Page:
The single, greatest virtue of small authorities like Newmarket Town Council is that they have an intimate expertise on the minutiae of their areas. They know every soul, every brick and stitch within their little patch. This is our defence against the possible fumbles of their mighty masters at Forest Heath. That’s the theory. So why did Newmarket’s omniscient town council allow four precious memorial trees to be felled without having the courtesy to tell the people who had dedicated them to loved ones?
True, it was in a good cause, a statue of the Queen, which might have won their approval. But why not tell them? Could it be the council is not as well-informed as we might wish and were perhaps preoccupied with their own arcane internal wrangles? Little councils are there to protect little people. Not trample them down. Her Majesty, in whose name all this was done, would not be amused.
If you own a wonky old house that’s crumbling round your ears, take heart. David Clark has some interesting news for you. He is MD of an Ely firm of estate agents and he has detected a remarkable trend in local housing, particularly in East Cambs. “We’re finding people are snapping up old properties in the area which have major structural issues so that they can knock them down to build new houses.” So you never know: those tottering chimneys, that rising damp and falling roof could be your good fortune. If you want to be rich, woodworm and subsidence could be your friends.
I wish I could entirely share the confidence of my valued colleague Alison Hayes in declaring that “Newmarket’s racing industry is now head and shoulders above the often uncaring feudal dinosaur it once was.” She was responding to the ridiculously over-hyped bit of bile in a prize-winning essay by a young newcomer to the town. Newcomers often have something sensible to say and there were germs of truth in this ill-judged essay, but they are lost in the fury provoked. Many who love our town sprang to vociferous self-defence in a way that reminded me of the old saying “The louder he spoke of his honour, the faster we counted our spoons.”
A man is stoned and abused by young children in Newmarket. A middle-aged man is kicked and punched by laughing youths in Mildenhall. Where did we go wrong? Such things never happened when I was the age of these pitiless and perverted kids.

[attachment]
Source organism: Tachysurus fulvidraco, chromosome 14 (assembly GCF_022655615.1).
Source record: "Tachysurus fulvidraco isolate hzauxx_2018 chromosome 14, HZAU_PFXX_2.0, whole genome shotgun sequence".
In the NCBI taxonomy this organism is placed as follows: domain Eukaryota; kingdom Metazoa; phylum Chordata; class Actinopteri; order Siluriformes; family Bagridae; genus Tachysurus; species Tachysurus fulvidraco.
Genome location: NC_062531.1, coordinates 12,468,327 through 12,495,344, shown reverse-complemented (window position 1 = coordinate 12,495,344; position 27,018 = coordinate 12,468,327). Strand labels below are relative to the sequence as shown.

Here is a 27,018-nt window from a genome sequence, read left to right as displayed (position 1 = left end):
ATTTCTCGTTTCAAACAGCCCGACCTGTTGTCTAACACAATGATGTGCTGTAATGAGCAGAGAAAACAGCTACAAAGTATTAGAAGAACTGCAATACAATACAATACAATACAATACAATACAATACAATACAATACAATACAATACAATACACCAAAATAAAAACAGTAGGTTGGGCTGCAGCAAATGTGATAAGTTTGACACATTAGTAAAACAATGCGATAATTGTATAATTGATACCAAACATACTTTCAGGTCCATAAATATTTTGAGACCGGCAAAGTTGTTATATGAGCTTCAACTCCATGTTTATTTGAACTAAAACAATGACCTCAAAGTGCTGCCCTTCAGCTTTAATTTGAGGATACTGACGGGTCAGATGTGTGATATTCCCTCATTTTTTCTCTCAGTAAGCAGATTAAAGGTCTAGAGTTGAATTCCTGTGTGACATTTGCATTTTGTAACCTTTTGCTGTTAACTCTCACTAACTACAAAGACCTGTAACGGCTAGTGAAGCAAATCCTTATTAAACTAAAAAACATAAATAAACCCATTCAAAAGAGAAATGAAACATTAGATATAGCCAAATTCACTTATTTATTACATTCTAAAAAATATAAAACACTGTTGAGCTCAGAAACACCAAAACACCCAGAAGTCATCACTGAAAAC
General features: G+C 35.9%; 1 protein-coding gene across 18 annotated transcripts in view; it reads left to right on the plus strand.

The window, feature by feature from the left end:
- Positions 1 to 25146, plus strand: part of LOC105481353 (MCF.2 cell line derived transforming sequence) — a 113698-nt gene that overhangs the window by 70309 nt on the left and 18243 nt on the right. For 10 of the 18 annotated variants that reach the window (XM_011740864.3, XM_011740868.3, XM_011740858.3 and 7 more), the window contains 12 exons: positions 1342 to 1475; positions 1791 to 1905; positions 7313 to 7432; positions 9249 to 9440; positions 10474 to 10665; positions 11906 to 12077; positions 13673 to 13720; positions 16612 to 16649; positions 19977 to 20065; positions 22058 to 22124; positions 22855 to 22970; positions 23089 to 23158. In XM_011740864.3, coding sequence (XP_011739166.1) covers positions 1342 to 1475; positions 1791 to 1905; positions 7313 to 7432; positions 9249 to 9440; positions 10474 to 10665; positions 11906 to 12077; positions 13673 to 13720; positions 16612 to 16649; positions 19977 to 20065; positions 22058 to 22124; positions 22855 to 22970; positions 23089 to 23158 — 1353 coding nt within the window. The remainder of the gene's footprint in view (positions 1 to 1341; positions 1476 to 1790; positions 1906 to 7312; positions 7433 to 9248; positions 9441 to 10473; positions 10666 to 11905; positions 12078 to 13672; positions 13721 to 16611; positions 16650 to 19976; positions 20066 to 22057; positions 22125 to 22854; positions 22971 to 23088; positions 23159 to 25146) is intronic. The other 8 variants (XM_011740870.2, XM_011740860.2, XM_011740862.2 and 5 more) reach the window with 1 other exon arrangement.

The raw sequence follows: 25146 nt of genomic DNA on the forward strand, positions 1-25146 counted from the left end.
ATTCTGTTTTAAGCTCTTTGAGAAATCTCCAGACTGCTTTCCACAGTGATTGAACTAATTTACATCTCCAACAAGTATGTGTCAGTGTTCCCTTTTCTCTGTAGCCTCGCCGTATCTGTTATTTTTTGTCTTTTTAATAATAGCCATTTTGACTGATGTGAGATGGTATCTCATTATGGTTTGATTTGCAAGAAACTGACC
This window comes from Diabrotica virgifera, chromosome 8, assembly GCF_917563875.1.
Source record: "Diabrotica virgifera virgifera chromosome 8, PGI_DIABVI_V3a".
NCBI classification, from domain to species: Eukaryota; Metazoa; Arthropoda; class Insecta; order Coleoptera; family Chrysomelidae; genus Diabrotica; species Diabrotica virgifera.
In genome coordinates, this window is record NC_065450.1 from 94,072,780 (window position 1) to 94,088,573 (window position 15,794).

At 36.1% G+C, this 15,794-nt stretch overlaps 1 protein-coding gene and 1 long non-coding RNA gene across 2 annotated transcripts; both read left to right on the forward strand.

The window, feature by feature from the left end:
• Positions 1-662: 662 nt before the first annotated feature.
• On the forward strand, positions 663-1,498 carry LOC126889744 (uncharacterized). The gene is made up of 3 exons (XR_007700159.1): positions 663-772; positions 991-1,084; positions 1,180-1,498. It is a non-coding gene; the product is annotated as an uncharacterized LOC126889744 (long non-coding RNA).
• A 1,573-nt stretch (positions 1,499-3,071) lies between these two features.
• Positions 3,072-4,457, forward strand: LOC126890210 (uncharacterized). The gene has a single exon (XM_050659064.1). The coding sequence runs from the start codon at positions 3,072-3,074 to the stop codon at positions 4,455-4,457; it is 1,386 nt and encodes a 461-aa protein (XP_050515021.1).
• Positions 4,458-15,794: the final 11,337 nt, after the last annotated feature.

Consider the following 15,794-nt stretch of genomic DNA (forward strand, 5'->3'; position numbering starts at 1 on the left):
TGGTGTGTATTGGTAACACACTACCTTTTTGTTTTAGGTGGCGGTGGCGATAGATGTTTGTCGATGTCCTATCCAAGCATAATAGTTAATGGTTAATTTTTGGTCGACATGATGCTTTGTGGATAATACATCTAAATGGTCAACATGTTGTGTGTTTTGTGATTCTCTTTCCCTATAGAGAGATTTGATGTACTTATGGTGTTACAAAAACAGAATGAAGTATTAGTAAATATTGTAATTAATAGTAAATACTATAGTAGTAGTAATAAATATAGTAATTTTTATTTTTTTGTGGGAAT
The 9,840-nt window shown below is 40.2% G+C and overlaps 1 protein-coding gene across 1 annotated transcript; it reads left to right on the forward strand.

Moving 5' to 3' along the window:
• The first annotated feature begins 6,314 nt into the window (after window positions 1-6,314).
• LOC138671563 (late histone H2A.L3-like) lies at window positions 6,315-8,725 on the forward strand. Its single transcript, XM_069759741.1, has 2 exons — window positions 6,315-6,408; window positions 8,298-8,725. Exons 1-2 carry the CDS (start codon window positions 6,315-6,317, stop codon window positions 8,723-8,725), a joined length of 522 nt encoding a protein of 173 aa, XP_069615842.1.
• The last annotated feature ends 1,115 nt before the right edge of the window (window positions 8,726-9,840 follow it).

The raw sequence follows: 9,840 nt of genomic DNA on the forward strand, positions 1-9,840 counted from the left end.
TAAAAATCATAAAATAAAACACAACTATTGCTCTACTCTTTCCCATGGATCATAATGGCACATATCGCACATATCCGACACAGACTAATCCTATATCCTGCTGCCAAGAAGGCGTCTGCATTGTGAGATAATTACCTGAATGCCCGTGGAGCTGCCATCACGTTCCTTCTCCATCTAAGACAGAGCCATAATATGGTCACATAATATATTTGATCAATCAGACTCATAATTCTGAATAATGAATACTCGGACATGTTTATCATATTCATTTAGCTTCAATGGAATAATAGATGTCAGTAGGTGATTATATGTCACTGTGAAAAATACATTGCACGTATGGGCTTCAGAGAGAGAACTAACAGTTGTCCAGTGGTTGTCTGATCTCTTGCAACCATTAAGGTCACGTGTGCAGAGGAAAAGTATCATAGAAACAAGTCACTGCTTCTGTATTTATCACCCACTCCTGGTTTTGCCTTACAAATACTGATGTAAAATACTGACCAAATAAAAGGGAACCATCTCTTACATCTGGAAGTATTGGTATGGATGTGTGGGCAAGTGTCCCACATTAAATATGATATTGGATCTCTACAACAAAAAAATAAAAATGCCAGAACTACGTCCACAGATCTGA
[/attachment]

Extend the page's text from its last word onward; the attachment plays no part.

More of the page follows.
I hope things went well at Suffolk Constabulary’s recruitment evening for special constables in Mildenhall on Monday. Any likely candidate who missed the event could catch up at Haverhill in June. As a thrifty government eats ever further into police budgets, the specials become an increasingly important part of the county’s law and order. Long ago, “the specials” were not taken seriously by a public who reserved their respect for so-called “proper” police. “You can’t trust a special like the old time copper” sang Marie Lloyd a century ago. How wrong they were and how vital as well as how professional, our specials are now.
One of the best young golfers in Suffolk is called Iron. I suppose it’s too much to dream of but imagine what joy it would have given old idiots like me if Haverhill’s junior champion James Iron had a rival at, say, Newmarket called Wood. Think of the fun sports pages sub-editors could have with the words Iron, Wood, Club and Golf to play with. But, as I say ...
Sporadic attempts nationally to reduce the often wicked waste of all-night street lighting have had mixed effect thanks to ferocious opposition. So I found it encouraging that Burwell Parish Council has given the nod to a Cambridgeshire plan to dim or douse some local lights. Burwell councillors agreed the new darkness should not bother residents. I hope they are right. Too many of us are hooked on street lights like addicts are hooked on drugs.